Is extended superior to standard antibiotic course in children hospitalized with CAP?
An extended antibiotic course appears to be not any better than a standard course at achieving clinical cure among children hospitalized with community-acquired pneumonia (CAP) and at risk of chronic respiratory illnesses at 4 weeks, a study has shown.
“As part of a larger study, we determined whether an extended antibiotic course is superior to a standard course for achieving clinical cure at 4 weeks in children 3 months to ≤5 years old hospitalized with CAP,” the authors said.
This multinational, double-blind, superiority randomized controlled trial was conducted on children hospitalized with uncomplicated, radiographic-confirmed CAP in Malaysia, Australia, and New Zealand. Participants received 1‒3 days of intravenous antibiotics followed by 3 days of oral amoxicillin-clavulanate (80 mg/kg, amoxicillin component, divided twice daily) and were then randomized to extended (13‒14 days duration) or standard (5‒6 days) antibiotics.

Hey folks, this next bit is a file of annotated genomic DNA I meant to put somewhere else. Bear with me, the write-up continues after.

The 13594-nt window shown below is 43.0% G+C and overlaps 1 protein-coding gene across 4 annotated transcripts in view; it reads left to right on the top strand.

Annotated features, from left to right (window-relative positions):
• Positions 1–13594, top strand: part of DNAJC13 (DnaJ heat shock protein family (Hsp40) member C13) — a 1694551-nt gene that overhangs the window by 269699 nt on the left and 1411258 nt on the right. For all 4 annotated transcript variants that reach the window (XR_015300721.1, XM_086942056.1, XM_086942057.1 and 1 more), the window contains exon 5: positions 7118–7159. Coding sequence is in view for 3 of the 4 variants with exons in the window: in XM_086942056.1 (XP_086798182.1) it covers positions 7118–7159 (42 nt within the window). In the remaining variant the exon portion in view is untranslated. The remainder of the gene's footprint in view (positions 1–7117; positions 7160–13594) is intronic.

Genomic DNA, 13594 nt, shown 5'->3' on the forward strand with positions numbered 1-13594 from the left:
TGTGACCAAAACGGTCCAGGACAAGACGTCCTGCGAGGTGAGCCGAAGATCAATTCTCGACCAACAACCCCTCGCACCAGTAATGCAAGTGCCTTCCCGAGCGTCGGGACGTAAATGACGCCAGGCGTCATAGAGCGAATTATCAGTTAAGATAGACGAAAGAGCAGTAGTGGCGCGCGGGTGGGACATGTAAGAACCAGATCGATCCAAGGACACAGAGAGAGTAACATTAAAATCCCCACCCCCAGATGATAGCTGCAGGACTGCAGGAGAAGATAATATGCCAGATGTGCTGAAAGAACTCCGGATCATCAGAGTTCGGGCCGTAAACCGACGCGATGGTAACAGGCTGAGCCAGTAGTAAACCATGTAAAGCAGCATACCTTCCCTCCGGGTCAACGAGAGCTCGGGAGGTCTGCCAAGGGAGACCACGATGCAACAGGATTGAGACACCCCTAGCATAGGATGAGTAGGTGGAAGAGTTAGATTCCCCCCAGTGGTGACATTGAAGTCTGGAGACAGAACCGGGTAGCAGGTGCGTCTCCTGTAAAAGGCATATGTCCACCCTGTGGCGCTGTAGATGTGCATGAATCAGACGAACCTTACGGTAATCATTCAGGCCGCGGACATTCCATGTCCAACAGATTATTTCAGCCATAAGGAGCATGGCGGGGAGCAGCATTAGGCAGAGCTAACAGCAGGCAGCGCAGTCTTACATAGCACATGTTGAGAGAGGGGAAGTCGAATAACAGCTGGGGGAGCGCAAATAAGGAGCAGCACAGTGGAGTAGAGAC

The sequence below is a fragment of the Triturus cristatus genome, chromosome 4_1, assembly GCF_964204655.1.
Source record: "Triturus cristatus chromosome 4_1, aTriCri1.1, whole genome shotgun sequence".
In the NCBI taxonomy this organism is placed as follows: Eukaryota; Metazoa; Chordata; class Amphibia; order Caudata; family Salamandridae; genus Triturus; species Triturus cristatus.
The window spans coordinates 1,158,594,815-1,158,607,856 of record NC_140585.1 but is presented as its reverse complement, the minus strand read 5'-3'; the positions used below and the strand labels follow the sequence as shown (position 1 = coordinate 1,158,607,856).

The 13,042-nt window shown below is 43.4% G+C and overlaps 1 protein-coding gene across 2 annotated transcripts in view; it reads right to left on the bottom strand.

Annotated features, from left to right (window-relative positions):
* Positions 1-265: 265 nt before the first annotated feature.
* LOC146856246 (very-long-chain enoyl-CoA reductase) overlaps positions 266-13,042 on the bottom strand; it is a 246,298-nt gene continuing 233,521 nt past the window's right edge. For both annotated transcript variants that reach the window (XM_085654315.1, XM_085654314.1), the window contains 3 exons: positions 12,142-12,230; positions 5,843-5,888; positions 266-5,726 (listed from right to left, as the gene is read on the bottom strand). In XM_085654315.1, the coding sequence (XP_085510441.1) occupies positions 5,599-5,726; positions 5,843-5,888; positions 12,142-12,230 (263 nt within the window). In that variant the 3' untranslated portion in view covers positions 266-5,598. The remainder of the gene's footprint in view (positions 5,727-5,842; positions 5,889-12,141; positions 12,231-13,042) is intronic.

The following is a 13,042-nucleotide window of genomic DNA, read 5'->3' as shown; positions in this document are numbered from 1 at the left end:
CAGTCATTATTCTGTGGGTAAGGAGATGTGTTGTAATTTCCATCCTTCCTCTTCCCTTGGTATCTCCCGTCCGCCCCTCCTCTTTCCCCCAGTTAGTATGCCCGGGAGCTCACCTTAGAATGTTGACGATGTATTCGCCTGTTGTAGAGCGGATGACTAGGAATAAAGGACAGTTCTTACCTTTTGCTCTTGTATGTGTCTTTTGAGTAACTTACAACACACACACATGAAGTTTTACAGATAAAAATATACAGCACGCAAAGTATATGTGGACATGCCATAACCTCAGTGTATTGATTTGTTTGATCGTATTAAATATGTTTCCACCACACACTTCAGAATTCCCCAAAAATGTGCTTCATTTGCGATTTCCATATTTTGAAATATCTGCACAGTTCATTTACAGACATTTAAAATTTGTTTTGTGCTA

Clinical cure (complete resolution of respiratory symptoms/signs) 4 weeks postenrolment was the primary outcome. Secondary ones included adverse events, nasopharyngeal bacterial pathogens, and antimicrobial resistance at 4 weeks.
A total of 372 children were identified, of which 324 met the eligibility criteria. Intention-to-treat analysis revealed similar cure rates between groups (extended course: n=127/163, 77.9 percent; standard course: n=131/161, 81.3 percent; relative risk, 0.96, 95 percent confidence interval [CI], 0.86‒1.07).
In addition, no significant between-group differences were observed in adverse events (extended course: n=43/163, 26.4 percent; standard course: n=32/161, 19.9 percent) or nasopharyngeal carriage of Streptococcus pneumoniae, Haemophilus influenzae, Moraxella catarrhalis and Staphylococcus aureus or antimicrobial resistance.
“Additional research will identify if an extended course provides longer-term benefits,” the authors said.